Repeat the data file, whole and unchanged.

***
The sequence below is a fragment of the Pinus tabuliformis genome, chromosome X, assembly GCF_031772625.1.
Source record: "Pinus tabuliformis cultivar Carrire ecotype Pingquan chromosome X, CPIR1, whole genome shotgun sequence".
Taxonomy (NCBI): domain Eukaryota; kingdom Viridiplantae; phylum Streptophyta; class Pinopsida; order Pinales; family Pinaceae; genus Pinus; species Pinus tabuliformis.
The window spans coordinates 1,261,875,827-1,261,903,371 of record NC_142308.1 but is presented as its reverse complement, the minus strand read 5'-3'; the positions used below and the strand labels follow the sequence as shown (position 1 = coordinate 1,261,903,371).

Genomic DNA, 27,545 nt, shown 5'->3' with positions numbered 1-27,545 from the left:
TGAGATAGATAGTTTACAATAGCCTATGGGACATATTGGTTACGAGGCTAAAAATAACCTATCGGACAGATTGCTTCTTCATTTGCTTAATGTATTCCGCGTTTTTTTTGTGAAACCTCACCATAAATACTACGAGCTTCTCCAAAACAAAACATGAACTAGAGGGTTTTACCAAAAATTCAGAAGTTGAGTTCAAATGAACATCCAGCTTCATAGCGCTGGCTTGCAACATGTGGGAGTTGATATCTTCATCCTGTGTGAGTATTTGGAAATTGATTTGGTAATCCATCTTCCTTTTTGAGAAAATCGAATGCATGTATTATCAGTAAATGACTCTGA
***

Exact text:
The sequence below is a fragment of the Pinus tabuliformis genome, chromosome X, assembly GCF_031772625.1.
Source record: "Pinus tabuliformis cultivar Carrire ecotype Pingquan chromosome X, CPIR1, whole genome shotgun sequence".
Taxonomy (NCBI): domain Eukaryota; kingdom Viridiplantae; phylum Streptophyta; class Pinopsida; order Pinales; family Pinaceae; genus Pinus; species Pinus tabuliformis.
The window spans coordinates 1,261,875,827-1,261,903,371 of record NC_142308.1 but is presented as its reverse complement, the minus strand read 5'-3'; the positions used below and the strand labels follow the sequence as shown (position 1 = coordinate 1,261,903,371).

Genomic DNA, 27,545 nt, shown 5'->3' with positions numbered 1-27,545 from the left:
TGAGATAGATAGTTTACAATAGCCTATGGGACATATTGGTTACGAGGCTAAAAATAACCTATCGGACAGATTGCTTCTTCATTTGCTTAATGTATTCCGCGTTTTTTTTGTGAAACCTCACCATAAATACTACGAGCTTCTCCAAAACAAAACATGAACTAGAGGGTTTTACCAAAAATTCAGAAGTTGAGTTCAAATGAACATCCAGCTTCATAGCGCTGGCTTGCAACATGTGGGAGTTGATATCTTCATCCTGTGTGAGTATTTGGAAATTGATTTGGTAATCCATCTTCCTTTTTGAGAAAATCGAATGCATGTATTATCAGTAAATGACTCTGA